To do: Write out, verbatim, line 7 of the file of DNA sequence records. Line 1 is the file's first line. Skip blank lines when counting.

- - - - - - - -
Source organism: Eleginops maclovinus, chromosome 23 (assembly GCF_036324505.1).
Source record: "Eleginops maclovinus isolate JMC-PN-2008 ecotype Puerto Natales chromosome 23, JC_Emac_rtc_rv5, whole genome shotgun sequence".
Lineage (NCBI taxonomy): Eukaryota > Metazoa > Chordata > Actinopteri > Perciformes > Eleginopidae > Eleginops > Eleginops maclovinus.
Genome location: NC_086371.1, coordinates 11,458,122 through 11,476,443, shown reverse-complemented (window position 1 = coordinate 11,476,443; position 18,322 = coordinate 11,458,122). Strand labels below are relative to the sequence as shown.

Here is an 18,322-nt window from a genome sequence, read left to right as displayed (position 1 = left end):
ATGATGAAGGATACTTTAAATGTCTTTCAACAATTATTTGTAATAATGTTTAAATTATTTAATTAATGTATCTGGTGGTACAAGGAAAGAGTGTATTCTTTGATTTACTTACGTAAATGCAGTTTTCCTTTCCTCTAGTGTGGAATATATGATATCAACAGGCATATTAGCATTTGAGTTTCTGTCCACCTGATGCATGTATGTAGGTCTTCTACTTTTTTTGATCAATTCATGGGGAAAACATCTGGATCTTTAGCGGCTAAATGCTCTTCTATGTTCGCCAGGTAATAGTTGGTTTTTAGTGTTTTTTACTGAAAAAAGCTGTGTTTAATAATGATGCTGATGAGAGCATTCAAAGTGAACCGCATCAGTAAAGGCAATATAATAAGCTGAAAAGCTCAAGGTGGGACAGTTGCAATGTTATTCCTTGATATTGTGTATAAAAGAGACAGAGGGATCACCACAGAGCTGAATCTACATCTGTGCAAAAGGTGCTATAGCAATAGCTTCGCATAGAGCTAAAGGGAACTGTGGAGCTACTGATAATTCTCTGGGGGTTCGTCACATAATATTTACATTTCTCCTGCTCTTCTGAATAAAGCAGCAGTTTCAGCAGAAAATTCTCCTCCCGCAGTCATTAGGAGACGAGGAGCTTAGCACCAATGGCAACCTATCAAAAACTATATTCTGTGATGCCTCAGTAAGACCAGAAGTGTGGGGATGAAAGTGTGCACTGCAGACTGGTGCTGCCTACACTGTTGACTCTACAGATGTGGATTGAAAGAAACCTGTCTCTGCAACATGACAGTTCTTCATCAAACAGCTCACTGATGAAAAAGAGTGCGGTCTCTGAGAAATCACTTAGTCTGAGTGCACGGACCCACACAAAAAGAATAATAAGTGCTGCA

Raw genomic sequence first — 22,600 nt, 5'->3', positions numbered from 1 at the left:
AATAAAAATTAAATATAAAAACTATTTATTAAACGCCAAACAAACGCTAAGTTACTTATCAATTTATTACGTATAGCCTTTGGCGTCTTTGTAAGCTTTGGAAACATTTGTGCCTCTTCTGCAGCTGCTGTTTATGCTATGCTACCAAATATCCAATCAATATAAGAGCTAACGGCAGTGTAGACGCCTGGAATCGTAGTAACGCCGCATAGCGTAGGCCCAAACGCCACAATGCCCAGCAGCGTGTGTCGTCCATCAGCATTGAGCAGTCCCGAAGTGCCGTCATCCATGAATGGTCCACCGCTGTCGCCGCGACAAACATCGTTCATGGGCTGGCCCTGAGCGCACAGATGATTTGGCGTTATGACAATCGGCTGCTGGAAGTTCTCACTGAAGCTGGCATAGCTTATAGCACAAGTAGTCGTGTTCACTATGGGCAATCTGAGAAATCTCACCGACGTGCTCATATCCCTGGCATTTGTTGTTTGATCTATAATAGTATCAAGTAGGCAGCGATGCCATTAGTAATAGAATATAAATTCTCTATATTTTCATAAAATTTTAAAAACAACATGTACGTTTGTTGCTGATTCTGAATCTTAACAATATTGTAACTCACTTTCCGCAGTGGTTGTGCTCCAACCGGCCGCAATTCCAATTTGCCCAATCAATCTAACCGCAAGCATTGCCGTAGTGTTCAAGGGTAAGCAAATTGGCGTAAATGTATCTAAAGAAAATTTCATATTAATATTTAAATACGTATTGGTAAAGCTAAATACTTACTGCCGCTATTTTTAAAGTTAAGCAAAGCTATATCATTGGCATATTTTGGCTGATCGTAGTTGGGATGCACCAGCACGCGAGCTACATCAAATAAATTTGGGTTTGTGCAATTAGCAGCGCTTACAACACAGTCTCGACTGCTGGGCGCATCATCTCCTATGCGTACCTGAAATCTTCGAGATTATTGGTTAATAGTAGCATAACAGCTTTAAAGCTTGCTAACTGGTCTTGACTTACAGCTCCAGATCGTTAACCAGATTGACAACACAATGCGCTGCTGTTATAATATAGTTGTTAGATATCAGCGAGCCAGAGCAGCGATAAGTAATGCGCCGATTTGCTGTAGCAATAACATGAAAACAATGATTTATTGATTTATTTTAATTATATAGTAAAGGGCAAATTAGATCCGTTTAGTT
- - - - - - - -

Raw genomic sequence first — 22,600 nt, 5'->3', positions numbered from 1 at the left: